About The Founder

“People need more to be reminded than informed.

S. Johnson, 1766 or so.

All sales professionals have time to think. Artificial Intelligence can’t do that.

Covering a five state territory selling to hospitals, I had windshield time. Screen time now all but blots out the sun. What worked and why were the questions of the day, every day.

I had to become a student of my customers business. Each situations was different and each changed on every sales call. Asking questions became the skill required. Fitting the answers into each situation became the challenge. It still is.

Thinking about all of this resulted in a long list ideas that had to be applied to the changing times we all must deal with. There is more to what we do than most imagine.

My business evolved to professional development for sales reps and their managers. To differentiate my keynote address to national sales meetings, titled: “How the Best Get Better in Sales” I would ask each client if I could work with one of their reps for a day in the field before I did their meeting. They obliged by sending me to work with their best producers. Doing this for many years updated the ideas in this program.

Taking each concept one day at a time fits with how we process information and come up with original thoughts and applications.          

Thinking about the other person is what I did on the road and what you must do to make your numbers.                                                  

Both time and learning work best one day at a time. That fits in perfectly with working every business day of the year to learn how best to fit this into how your customers do business.

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In Defense of iGen

By: Jack Falvey
Oct. 24, 2019 6:10 pm ET

A student at an academic dinner sent a photo of her entree to her boyfriend in China. A couple of months later he dropped by to visit our class. Twentysomethings have always traveled crazy distances on such adventures, but I’ve learned it can be just as interesting to send them places locally, then ask what they’ve discovered. They see things you and I often miss, and they write about them very well. Not all have evident promise, but late bloomers are nothing new.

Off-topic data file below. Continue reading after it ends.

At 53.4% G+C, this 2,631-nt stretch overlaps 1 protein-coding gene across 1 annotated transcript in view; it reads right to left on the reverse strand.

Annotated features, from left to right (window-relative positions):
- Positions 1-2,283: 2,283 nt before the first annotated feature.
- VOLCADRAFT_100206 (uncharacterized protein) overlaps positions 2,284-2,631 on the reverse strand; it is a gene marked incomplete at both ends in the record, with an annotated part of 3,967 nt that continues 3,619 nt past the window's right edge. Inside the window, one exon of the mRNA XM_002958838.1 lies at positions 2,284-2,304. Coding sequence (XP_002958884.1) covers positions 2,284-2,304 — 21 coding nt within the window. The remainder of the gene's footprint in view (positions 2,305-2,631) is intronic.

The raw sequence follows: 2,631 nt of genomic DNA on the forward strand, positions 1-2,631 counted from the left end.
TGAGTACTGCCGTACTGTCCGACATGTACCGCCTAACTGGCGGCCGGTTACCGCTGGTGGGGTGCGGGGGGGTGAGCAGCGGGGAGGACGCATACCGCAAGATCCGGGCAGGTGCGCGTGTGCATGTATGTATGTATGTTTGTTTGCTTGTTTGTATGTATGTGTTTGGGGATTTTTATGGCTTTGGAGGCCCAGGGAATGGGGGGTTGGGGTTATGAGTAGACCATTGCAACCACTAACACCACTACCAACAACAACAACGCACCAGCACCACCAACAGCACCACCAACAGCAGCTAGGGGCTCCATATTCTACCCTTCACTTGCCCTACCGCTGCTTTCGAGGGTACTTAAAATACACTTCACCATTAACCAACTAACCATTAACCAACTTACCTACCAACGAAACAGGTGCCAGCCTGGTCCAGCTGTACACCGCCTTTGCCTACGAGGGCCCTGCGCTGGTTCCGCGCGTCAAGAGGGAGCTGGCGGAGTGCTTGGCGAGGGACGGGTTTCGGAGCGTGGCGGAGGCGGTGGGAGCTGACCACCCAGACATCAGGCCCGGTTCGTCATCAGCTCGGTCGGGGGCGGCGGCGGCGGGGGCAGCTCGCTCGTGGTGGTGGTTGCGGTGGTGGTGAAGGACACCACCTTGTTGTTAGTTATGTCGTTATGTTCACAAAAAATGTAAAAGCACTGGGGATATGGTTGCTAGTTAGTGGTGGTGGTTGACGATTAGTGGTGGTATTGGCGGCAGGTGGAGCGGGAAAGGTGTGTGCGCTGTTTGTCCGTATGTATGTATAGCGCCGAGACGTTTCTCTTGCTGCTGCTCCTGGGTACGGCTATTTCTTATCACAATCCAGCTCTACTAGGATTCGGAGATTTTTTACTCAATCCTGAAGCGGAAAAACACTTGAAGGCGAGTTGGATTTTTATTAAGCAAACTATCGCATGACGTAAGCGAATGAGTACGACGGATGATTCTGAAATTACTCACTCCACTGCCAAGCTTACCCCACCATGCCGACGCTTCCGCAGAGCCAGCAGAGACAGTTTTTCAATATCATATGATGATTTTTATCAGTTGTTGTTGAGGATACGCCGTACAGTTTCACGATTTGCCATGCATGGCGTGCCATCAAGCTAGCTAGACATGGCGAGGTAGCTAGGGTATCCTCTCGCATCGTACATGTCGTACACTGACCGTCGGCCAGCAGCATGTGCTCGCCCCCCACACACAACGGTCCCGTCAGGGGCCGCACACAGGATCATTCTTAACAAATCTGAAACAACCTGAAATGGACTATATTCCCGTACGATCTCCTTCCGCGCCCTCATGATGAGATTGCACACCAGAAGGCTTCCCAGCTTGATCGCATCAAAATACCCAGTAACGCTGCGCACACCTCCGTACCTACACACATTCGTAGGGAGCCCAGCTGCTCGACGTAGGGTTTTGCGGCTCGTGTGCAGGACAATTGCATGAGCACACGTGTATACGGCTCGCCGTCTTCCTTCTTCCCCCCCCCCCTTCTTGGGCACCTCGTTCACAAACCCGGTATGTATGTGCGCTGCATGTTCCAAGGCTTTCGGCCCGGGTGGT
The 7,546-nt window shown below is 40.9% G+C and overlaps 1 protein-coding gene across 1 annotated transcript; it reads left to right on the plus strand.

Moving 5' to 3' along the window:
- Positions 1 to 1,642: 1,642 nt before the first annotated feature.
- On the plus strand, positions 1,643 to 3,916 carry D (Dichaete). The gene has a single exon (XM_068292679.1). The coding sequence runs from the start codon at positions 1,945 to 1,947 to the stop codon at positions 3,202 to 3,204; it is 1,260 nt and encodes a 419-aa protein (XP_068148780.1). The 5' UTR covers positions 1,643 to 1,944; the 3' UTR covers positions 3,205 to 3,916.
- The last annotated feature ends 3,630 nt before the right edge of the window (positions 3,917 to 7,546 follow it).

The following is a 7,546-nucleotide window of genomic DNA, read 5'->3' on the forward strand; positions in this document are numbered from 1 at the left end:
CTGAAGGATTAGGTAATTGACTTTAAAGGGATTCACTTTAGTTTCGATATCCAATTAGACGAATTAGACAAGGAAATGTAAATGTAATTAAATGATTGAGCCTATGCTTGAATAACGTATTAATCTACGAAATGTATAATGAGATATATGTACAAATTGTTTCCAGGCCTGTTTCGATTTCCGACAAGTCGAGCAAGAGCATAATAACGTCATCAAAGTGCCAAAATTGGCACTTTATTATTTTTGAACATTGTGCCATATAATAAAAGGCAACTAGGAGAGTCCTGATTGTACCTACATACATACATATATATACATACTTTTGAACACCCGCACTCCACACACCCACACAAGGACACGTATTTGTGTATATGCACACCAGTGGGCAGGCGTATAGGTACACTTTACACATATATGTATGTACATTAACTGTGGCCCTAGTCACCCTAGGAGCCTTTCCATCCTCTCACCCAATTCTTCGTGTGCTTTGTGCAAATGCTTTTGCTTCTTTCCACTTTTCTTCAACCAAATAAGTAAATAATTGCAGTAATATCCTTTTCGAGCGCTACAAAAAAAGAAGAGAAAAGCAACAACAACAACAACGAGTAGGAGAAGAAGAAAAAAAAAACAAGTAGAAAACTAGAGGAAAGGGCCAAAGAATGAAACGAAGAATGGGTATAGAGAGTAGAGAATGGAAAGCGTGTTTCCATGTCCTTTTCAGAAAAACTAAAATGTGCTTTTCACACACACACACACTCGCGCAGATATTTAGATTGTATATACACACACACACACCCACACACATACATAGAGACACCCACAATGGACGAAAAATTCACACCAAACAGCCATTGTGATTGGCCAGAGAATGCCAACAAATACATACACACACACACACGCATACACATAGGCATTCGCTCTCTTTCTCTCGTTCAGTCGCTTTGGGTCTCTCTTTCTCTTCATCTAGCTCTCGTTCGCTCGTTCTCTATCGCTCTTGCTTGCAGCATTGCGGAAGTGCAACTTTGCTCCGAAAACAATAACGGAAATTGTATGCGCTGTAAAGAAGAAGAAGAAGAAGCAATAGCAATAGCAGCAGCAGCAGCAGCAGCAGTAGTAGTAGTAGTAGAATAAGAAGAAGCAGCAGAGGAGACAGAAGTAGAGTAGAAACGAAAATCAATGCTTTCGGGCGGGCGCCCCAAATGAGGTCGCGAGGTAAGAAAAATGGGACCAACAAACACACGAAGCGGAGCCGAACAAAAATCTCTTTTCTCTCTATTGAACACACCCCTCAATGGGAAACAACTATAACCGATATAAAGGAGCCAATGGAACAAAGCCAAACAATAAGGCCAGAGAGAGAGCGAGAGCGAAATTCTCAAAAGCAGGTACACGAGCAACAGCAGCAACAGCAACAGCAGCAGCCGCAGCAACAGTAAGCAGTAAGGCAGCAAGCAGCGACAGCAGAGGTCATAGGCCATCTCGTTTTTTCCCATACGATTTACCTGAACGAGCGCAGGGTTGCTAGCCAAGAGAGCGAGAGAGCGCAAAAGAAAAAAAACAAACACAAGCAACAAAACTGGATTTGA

Jean Twenge calls these postmillennials “iGen,” after the smartphones over which they constantly bow their heads. They can assume the praying position while walking, talking, eating and lying in bed. It’s a little dangerous sometimes, but so were hot rods, sex and drugs when we were young. (I’m 80.)

In many ways the iGens are no different from you and me. They don’t know much about history, but few 22-year-olds ever did. Many seem directionless, but we forget that with youth comes great uncertainty. Almost everyone who isn’t committed to premed will have to pick a new direction once the sciences find them wanting.

They’re no more lost in space than we were, but they look as if they are. That’s because they often have real difficulty communicating, in spite of having mastered the greatest communications technology in human history. Most can write, because they had to learn to do that. The challenge is the spoken word. Eye contact and shaking hands aren’t in their skill set. Small talk is mostly missing. But all that comes to them if given the chance. I’ve learned to manage this with students; you can do it in the workplace.

Some of them embrace simplistic ideologies, but that’s true of every generation. With all human history a click away at all times, they don’t click as much as they should. Yet Andrew Carnegie must have been chagrined when long lines did not form outside his libraries. Not to worry. As always a select few have found their way to the treasures of the ages—now on screen. How many of us mastered the card catalog? Some iGeners can find their way around to places and things you and I can’t imagine.

One approach is to ask them endless questions: Why would you say that? What do you think that means? Who says so? Telling and explaining will get you nowhere. Going Socratic isn’t easy, but it works. It’s also appreciated, because as they answer your questions they hear their own thoughts—sometimes for the first time. You need to engage iGeners as people and not space aliens. Who ever listened to us? Try listening to them.

Mr. Falvey is an adjunct professor at Boston College.

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